Sunday, May 27, 2012

Faster than the speed of life

Settling in

Pete was the only person to show up in Torbay for a paddle to the community of Flatrock.  That was a surprise because usually its not hard to get at least a few more people together.  Anyway, that was fine and by 10:00 Pete and I settled into our boats and headed north.

In the shade

It was tranquil when we left Torbay as we paddled under the protective cliffs that sheltered us from the NW winds.  It didn't last long as the wind turned into our faces.  We ducked into little coves to avoid the wind where possible.

The bright sunshine gave a false colour to the back slates of the St. John's Formation.

In the swell

Pete waited for his chance to bolt through the space between the cliff face and the offshore rock.  Waiting, waiting ...

And through

... and through.  I waited for my chance but I went round so as not to let too much distance get between us as Pete went on.


As suddenly as Pete got through the opening, the rocks changed from black slates to the reddish sandstones and conglomerates of the Signal Hill Formation.

Inside passage

Nearing Flatrock the winds dropped unexpectedly as we paddled in this protected channel.


The water got just a little lumpy as we rounded Flatrock Point and entered Flatrock harbour to have lunch.


After washing down our sandwiches we were back in the boats in anticipation of the wind bowing us back to Torbay.  We got our bows pointing south with the bird dropping stained cliffs to starboard and the ride began.

Entering Torbay

We both got some nice surf rides.  When the bow digs in and water washes up the foredeck and onto the spray skirt you know you got a good ride going.  The GPS confirmed it.  Our fastest speed in front of the wind was 15.8 kms/hr (8.7 knots).  We covered the 6 kilometers in 45 minutes for a thrilling ride of 8 kms/hr average.

We had a little bit of work paddling into the wind but were rewarded on the return leg.  Excellent paddle Pete and thanks.

Friday, May 25, 2012


On a great evening

The most regular crew was on hand again last night for our Thursday evening practice: Dean, Neville, Sean and myself.  We were joined by Hazen for a group of five, down from a usual group of 8 - 10.

It was perfect.  It was blowing hard all day as the sea was stirred up into a frenzy.  Then the wind dropped but the wave train kept on a coming.

Familiar faces and pleasant conditions, two good reasons to get out for a couple of hours.  But really, any reason or excuse will do.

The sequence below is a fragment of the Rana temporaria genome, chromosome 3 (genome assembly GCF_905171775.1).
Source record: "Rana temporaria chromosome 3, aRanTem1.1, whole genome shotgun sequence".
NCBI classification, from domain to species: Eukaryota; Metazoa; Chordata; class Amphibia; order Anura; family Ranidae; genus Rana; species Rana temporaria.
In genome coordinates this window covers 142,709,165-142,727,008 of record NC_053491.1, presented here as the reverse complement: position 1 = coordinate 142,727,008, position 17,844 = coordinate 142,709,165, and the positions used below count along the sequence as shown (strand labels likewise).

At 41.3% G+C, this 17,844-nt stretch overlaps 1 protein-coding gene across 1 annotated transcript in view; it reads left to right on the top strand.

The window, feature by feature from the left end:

Wednesday, May 23, 2012

Something to look forward to

Just hanging out

Tomorrow is Thursday and with that comes our weekly practice session.  I still have shoulder issues but I'm really looking forward to it.  You see, Thursday evening is not necessarily all business but it also has a social aspect.  Even if I'm limited with how much "work" I can do, I enjoy seeing the regular gang and hope to see new faces.

Monday, May 21, 2012

As stubborn as a mule

Dean catching a mini-surf

One thing I know about myself is that I'm mule headed, as stubborn as its possible to be.

My shoulder was starting to feel like it was on the mend after three weeks.  I thought I'd roll the dice and take advantage of the waves on Saturday.  Big mistake.  The effort to get onto the waves was a bit too much for the shoulder and I'm back at square one.

Looks like I'm going to be a fair weather paddler for a while.  Otherwise paddling this summer will be at risk.  It sucks but it is what it is.

Saturday, May 19, 2012

When I was a boy ...

Familiar face

When I was a boy, in the winter, I spent hours walking uphill with my toboggan just so I could race it downhill.  It was great fun.

Today, many years later, it felt like nothing much has changed.  Only the ride.

The forecast for today was west winds 20 - 30 knots.  Dean and I met to spend a couple of hours paddling into the wind, out into the bigger waves and surf them back in.  It was just as much fun as those of so many years ago.

I may be more mature (though that may be questionable) but I'd be pleased if I'd be forever the boy inside the man.

Friday, May 18, 2012

What? Me practice?

Assisted rescue

Thursday evening the air temperature was 20 C and the sea temperature was 7 C.  Time to get out of the boat and have some fun.

Seven of us met at St. Philips.  Some of us got out of our boats and tried to knock the rust of our self and assisted rescues.


With the water warming up there was more upside down time making sure the roll was effective and ...


less adversity to getting out to do a back deck scramble on recovery.

I was surprised there weren't more out to practice given the warm weather.  Maybe not everyone needs the practice.  Maybe so, but the time to find out whether the rescue tool kit works or not isn't when things go bad.  Hopefully more will turn out as we get deeper into the season.